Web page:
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October 17, 2013

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Promise kept by Shanghai family to Jewish teacher over 70 years

Pan Lu packed up and handed over some 2,000 old books to Hongkou Library yesterday, a collection left by a Jewish refugee some 70 years ago.

They had been in her family ever since, but with their home to be demolished, it was time to entrust them to the library.

The teacher from Germany, remembered as “Headmaster Carl,” asked Lin Daozhi, Pan’s father-in-law, to look after the books for him when he left Shanghai in the 1940s.

“I’ll be back to get them,” Carl told Lin. But he never returned.

Lin, his wife and two sons are now dead, but his relatives are still trying to contact Carl’s family to return the books.

“A promise is a responsibility, so we’ll wait for the owner of the books,” said 65-year-old Pan.

The Shanghai Jewish Refugees Museum and the German Consulate in Shanghai said yesterday that they will try to find Carl’s family and return the books.

“The museum and consulate will ask for help from German archives to look for the owner of the books,” said Chen Jian, curator of the Shanghai Jewish Refugees Museum.

Lin’s home on Changzhi Road is being demolished to make way for development of the North Bund area, planned as a shipping and financial center.

“Otherwise, we would continue keeping these books until the owner appears, even though we know it is like fishing for a needle in the ocean,” said Sun Lide, Lin’s granddaughter-in-law.

Carl had been a high school head teacher in Germany. He was among the tens of thousands of Jews who, fleeing Nazi persecution in Europe, took refuge the Tilanqiao area of Hongkou.

There he taught at a religious school run by Lin, who also ran a soap and paper factory.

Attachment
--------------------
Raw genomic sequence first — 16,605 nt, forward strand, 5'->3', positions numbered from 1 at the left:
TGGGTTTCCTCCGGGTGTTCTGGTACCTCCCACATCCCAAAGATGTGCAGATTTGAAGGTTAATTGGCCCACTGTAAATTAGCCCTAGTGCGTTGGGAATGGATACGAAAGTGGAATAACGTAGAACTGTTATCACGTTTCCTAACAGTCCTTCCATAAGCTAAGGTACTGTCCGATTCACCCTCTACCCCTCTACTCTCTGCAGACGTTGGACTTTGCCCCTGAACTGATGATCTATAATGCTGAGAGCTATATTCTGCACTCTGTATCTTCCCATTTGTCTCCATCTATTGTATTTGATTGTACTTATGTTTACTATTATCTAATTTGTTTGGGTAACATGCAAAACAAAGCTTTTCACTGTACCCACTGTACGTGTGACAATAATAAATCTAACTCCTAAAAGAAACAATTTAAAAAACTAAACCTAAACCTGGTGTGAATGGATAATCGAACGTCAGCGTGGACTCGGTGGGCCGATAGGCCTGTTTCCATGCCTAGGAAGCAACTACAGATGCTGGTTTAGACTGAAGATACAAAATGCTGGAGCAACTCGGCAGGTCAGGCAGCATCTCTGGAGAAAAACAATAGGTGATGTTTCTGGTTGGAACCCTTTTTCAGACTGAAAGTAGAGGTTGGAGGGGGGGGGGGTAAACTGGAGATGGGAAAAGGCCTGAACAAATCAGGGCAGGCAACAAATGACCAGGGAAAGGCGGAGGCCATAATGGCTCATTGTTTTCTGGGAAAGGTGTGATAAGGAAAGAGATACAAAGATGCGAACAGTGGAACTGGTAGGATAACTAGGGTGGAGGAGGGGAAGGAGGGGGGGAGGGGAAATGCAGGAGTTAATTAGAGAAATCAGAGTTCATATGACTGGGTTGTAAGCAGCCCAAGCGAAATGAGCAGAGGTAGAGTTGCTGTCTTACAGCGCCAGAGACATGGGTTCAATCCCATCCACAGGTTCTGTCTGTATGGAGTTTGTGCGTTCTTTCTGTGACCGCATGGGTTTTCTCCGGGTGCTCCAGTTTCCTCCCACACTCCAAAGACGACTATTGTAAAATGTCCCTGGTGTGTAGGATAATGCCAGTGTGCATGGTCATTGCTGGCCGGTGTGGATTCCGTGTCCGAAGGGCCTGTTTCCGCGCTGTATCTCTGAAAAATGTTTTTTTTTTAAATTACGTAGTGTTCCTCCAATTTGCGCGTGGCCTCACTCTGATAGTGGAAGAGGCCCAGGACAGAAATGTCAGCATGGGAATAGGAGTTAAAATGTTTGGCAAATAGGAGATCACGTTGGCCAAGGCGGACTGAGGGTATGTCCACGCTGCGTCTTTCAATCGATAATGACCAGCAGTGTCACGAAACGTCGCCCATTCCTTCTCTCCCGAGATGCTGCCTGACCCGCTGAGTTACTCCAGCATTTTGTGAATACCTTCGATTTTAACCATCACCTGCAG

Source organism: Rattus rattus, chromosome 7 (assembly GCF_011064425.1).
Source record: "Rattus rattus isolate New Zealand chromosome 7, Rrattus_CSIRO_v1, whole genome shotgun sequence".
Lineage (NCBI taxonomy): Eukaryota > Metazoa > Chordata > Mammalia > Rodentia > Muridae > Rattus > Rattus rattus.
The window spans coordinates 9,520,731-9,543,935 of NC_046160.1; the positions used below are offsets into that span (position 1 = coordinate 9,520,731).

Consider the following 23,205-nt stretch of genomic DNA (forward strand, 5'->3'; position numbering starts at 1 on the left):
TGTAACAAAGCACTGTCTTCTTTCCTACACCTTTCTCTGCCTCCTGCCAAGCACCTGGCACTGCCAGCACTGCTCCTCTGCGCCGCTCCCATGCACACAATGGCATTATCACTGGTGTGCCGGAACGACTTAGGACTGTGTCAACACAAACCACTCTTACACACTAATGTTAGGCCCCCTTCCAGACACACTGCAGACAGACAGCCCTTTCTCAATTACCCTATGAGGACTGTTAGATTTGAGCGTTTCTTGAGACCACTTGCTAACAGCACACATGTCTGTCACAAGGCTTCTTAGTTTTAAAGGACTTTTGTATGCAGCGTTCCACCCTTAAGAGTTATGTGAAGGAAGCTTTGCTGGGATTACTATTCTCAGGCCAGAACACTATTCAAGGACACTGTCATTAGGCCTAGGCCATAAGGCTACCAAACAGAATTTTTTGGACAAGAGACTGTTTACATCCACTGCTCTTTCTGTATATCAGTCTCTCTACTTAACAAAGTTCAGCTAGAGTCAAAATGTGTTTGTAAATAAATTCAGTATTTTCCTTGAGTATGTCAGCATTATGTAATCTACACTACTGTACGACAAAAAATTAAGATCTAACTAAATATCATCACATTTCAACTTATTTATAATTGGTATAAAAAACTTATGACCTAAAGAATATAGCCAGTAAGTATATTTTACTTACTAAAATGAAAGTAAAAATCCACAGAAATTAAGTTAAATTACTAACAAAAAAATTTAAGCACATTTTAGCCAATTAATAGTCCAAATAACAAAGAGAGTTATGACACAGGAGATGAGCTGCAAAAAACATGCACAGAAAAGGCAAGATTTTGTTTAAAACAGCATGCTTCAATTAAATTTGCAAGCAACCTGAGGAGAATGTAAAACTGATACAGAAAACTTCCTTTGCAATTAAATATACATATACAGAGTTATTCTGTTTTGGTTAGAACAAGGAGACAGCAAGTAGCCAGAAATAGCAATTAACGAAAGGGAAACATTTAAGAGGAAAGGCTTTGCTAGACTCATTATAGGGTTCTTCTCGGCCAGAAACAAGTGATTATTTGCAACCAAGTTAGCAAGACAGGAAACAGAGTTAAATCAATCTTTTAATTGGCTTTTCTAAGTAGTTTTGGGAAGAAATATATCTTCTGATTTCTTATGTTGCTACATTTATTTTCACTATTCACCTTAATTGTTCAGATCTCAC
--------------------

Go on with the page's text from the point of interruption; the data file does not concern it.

“Everyone called Carl ‘headmaster Carl,’ and he taught Jewish children who lived near the school,” Pan said, recounting the story she heard from her husband.

Carl handed over the mostly religious books in English, German and Hebrew to Lin when he left Shanghai. Some are stamped “Paul High School,” which may hold a clue to his identity.

In September 1947, just over two years after World War II had ended, Lin received a letter in English from Carl, saying he was back in Germany.

He said his home had suffered little damage at the hands of the Nazis and that he had a government job. Carl said he looked forward to hearing from Lin.

However, over the years Carl and Lin lost contact.

Most recently, the books were stored in the middle of the 10-square-meter apartment Pan and her son share in a traditional shikumen building, near the Huangpu River,

“It was difficult for my father-in-law to store the books for three generations,” Pan admits.

But Pan said she never thought of getting rid of the books, even her home was small, and the collection remains intact.

Over the years, however, they had several near-misses.

In 1945, Lin hired 10 porters to take the books to his birthplace in Huangyan, Zhejiang Province as Japanese invaders planned to bomb Shanghai.

En-route they evaded thieves by quickly getting onto a boat.

In the 1960s During the so-called “cultural Revolution, the books were to be burned after being mistaken as “banned books,” but a downpour scuppered that plan.

Pan says keeping the books was also keeping a promise to Lin. “Among his last words, Lin asked us to keep protecting the books and to wait for Carl.”

Anyone with any information can contact Shanghai Daily.



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